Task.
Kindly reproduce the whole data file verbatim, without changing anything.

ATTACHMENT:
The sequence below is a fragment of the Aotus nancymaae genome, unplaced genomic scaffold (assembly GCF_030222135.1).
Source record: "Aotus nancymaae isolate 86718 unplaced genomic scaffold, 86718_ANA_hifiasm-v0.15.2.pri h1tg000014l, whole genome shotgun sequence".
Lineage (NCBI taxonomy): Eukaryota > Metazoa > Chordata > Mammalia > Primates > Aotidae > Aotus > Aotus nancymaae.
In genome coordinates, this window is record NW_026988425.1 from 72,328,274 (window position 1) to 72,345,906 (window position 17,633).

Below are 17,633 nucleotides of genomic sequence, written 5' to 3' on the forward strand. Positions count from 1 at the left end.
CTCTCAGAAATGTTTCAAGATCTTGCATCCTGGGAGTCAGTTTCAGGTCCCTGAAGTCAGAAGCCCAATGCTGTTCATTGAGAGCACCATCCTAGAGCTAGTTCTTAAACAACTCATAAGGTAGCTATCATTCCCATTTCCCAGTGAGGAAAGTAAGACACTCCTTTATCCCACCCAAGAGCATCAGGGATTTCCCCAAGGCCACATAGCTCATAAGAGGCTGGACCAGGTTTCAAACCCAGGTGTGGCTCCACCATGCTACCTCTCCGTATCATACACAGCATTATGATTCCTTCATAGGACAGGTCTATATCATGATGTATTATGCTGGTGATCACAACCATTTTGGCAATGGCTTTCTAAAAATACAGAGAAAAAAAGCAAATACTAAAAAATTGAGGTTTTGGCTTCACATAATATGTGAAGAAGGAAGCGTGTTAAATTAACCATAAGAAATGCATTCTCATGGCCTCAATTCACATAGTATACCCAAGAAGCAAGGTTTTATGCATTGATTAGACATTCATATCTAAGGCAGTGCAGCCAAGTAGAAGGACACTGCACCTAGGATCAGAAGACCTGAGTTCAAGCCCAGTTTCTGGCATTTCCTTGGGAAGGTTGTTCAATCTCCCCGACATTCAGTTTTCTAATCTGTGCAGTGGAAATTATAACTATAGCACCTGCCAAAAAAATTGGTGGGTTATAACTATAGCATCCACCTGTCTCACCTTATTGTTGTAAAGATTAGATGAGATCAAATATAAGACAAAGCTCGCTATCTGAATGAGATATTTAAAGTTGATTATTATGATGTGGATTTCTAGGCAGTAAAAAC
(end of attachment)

The sequence below is a fragment of the Aotus nancymaae genome, unplaced genomic scaffold (assembly GCF_030222135.1).
Source record: "Aotus nancymaae isolate 86718 unplaced genomic scaffold, 86718_ANA_hifiasm-v0.15.2.pri h1tg000014l, whole genome shotgun sequence".
Lineage (NCBI taxonomy): Eukaryota > Metazoa > Chordata > Mammalia > Primates > Aotidae > Aotus > Aotus nancymaae.
In genome coordinates, this window is record NW_026988425.1 from 72,328,274 (window position 1) to 72,345,906 (window position 17,633).

Below are 17,633 nucleotides of genomic sequence, written 5' to 3' on the forward strand. Positions count from 1 at the left end.
CTCTCAGAAATGTTTCAAGATCTTGCATCCTGGGAGTCAGTTTCAGGTCCCTGAAGTCAGAAGCCCAATGCTGTTCATTGAGAGCACCATCCTAGAGCTAGTTCTTAAACAACTCATAAGGTAGCTATCATTCCCATTTCCCAGTGAGGAAAGTAAGACACTCCTTTATCCCACCCAAGAGCATCAGGGATTTCCCCAAGGCCACATAGCTCATAAGAGGCTGGACCAGGTTTCAAACCCAGGTGTGGCTCCACCATGCTACCTCTCCGTATCATACACAGCATTATGATTCCTTCATAGGACAGGTCTATATCATGATGTATTATGCTGGTGATCACAACCATTTTGGCAATGGCTTTCTAAAAATACAGAGAAAAAAAGCAAATACTAAAAAATTGAGGTTTTGGCTTCACATAATATGTGAAGAAGGAAGCGTGTTAAATTAACCATAAGAAATGCATTCTCATGGCCTCAATTCACATAGTATACCCAAGAAGCAAGGTTTTATGCATTGATTAGACATTCATATCTAAGGCAGTGCAGCCAAGTAGAAGGACACTGCACCTAGGATCAGAAGACCTGAGTTCAAGCCCAGTTTCTGGCATTTCCTTGGGAAGGTTGTTCAATCTCCCCGACATTCAGTTTTCTAATCTGTGCAGTGGAAATTATAACTATAGCACCTGCCAAAAAAATTGGTGGGTTATAACTATAGCATCCACCTGTCTCACCTTATTGTTGTAAAGATTAGATGAGATCAAATATAAGACAAAGCTCGCTATCTGAATGAGATATTTAAAGTTGATTATTATGATGTGGATTTCTAGGCAGTAAAAAC